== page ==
One of the biggest concerns for a business buyer or seller can be the tax repercussions that occur as a result of selling a business, because this can dramatically alter the amount of capital involved in the M&A transaction. Whether the buyer or seller is the one who must pay the price, the income tax of a business sale can be a substantial amount and therefore effects both parties. It is within one's best interest to utilize whatever legal means possible to lower the heavy tax consequences of a sale.
One way that taxes may be avoided altogether when selling a business is through a tax-free reorganization. This type of acquisition is not considered a sale, and therefore is not be taxed as such. In order to complete a tax-free reorganization, however, a least half of the payout price must be delivered in the form of stock rather than capital. Being paid in stock helps the seller avoid the income taxes that accompany the process of selling a business entity or assets. One must also prove that this restructuring has been implemented for an explicit business objective, rather than a mere avoidance of taxes.
Depending on the type of transaction, the portion of the stock necessary to complete a tax-free reorganization will vary. An "A" Reorganization is considered a stock-for-assets exchange and is the most flexible choice. An "A" Reorganization allows for at least half of the company to be exchanged for cash, while the rest remains with the shareholders. The gain of a cash exchange must also be recognized for the shareholders. The business will be liquidated and all liabilities transferred to the acquirer.
In a stock-for-stock "B" Reorganization, at least 80% of the entity's stock must be transferred to the buyer, with no more than a 20% cash payment. The downside for the seller choosing a "B" Reorganization is that they must accept a majority of the payment in stocks. However, it does allow the business in question to continue operation as a subsidiary of the acquirer.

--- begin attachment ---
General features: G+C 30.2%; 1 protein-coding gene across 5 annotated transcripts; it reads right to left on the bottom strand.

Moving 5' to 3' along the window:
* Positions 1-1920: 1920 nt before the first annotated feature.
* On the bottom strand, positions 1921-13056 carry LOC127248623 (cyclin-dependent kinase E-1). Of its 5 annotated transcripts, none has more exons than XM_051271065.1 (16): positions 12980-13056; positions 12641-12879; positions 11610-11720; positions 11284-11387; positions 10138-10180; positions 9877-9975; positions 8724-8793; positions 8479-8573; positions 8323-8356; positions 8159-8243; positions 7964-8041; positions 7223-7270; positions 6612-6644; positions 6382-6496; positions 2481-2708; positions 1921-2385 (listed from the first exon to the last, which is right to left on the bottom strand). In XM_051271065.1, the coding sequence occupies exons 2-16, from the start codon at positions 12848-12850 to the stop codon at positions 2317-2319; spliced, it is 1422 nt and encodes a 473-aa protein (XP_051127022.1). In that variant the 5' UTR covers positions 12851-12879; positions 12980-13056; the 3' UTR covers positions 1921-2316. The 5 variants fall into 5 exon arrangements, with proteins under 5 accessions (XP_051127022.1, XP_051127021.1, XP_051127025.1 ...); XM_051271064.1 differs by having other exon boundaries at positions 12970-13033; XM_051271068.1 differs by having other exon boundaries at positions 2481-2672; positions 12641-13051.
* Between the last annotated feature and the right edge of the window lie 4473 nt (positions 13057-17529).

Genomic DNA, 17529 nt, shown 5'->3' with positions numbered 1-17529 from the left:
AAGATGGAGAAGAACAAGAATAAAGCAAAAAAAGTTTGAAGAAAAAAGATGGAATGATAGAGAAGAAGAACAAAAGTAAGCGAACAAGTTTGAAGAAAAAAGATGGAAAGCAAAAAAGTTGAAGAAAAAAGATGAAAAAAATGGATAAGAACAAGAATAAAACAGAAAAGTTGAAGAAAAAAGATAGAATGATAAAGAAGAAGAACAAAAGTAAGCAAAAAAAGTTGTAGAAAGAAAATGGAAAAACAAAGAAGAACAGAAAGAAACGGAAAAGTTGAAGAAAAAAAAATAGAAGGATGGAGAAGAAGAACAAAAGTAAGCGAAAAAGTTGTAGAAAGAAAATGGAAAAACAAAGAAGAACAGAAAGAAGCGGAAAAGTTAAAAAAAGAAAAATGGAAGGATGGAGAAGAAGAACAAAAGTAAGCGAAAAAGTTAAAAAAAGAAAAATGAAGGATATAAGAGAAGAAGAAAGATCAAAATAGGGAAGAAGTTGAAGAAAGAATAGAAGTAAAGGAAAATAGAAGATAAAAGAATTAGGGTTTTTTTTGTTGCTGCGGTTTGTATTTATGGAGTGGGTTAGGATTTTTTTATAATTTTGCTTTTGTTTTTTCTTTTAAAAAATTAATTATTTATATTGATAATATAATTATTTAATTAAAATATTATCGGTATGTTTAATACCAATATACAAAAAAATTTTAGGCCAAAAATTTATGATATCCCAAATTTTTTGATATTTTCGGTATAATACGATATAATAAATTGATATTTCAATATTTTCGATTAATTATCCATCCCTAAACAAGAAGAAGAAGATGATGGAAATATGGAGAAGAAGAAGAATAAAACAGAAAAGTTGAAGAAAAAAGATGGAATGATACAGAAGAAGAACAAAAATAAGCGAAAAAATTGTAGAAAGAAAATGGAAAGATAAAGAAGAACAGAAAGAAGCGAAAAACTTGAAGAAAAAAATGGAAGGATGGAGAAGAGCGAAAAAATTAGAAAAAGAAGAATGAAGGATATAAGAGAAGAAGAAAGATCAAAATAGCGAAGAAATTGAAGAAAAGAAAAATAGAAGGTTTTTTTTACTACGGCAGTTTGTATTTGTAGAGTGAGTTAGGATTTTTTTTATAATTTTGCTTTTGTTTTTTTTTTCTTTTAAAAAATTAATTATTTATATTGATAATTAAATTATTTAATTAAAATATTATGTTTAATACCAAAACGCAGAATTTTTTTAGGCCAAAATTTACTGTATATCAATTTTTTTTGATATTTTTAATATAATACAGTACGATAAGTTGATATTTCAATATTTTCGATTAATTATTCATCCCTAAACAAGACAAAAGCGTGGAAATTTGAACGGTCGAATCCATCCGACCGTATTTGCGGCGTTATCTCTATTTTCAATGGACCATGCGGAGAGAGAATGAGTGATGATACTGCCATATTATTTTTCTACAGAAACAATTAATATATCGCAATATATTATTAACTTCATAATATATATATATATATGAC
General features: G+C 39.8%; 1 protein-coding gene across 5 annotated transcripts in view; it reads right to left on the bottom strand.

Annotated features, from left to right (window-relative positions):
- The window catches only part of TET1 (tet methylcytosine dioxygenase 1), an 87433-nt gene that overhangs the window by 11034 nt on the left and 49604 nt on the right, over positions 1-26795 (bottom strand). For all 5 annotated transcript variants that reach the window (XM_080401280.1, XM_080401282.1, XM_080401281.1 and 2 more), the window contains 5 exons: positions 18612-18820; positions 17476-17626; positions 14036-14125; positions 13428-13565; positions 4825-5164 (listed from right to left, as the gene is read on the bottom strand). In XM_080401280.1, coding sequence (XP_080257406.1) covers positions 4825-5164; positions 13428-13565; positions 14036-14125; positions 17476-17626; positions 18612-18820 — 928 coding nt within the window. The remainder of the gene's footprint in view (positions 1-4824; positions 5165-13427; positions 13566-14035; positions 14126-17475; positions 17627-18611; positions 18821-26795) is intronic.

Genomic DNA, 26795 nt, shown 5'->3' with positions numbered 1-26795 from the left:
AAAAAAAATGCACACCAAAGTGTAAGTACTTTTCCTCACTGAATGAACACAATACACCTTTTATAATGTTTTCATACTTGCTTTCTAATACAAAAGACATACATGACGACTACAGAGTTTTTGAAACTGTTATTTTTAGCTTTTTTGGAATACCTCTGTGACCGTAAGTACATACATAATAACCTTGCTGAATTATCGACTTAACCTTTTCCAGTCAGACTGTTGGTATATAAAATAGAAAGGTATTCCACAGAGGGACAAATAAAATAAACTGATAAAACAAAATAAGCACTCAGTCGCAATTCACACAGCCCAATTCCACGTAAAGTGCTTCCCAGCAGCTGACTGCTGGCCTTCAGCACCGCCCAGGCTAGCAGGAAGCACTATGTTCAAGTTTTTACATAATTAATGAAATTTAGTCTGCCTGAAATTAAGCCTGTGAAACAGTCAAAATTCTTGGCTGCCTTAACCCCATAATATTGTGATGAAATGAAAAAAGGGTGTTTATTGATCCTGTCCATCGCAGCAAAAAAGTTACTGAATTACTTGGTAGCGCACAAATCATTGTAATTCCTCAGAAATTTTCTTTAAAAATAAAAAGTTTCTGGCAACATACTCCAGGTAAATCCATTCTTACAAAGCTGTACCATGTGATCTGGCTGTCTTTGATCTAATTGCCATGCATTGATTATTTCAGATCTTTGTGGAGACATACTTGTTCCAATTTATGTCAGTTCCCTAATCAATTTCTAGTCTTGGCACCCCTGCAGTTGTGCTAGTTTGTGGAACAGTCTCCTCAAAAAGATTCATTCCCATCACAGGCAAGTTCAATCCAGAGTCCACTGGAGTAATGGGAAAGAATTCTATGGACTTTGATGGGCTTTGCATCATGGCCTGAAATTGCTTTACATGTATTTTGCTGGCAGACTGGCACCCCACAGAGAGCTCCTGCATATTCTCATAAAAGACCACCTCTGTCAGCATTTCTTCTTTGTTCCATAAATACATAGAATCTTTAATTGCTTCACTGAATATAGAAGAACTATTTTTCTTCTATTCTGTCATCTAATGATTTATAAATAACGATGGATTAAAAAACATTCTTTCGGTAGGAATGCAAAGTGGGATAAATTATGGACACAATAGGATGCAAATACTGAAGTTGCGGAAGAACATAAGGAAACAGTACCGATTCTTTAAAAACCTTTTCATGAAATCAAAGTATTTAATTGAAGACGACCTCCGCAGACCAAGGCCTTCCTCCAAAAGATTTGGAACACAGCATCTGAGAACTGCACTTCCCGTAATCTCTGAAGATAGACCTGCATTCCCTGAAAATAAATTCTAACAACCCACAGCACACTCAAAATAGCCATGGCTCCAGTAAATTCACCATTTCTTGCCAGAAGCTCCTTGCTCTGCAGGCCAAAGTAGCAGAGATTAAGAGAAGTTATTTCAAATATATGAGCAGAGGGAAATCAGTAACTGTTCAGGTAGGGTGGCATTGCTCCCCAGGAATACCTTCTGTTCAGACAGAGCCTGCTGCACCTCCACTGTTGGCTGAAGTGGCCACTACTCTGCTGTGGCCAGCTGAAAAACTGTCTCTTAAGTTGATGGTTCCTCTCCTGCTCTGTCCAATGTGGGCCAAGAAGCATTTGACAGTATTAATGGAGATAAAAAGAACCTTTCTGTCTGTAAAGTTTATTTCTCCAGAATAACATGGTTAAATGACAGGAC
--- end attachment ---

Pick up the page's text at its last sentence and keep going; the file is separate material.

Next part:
The purpose of choosing a "C" Reorganization would be so that the acquirer may decide which assets and liabilities to assume under the reorganization. However, as with a "B" Reorganization, the acquirer must exchange their voting stock for target stock. A "C" Reorganization is another stock-for-assets procedure.
It is important to note that a "tax-free" reorganization does not always mean that no taxes will be involved in the consideration. Taxes on stock acquired by target shareholders is simply deferred, not eradicated altogether.
A tax-free reorganization should not be attempted without the assistance of a professional, because it is important to stay within legalities and revenue rulings when processing this type of transaction. Furthermore, if the correct steps are not taken in order to allow the transaction type to fall under the IRS category of a tax-free reorganization, then the resulting tax implications could be even higher. If you are considering a tax-free reorganization, feel free to contact the M&A intermediaries at George & Company. We would be happy to help you make the best business decision for your head and your wallet.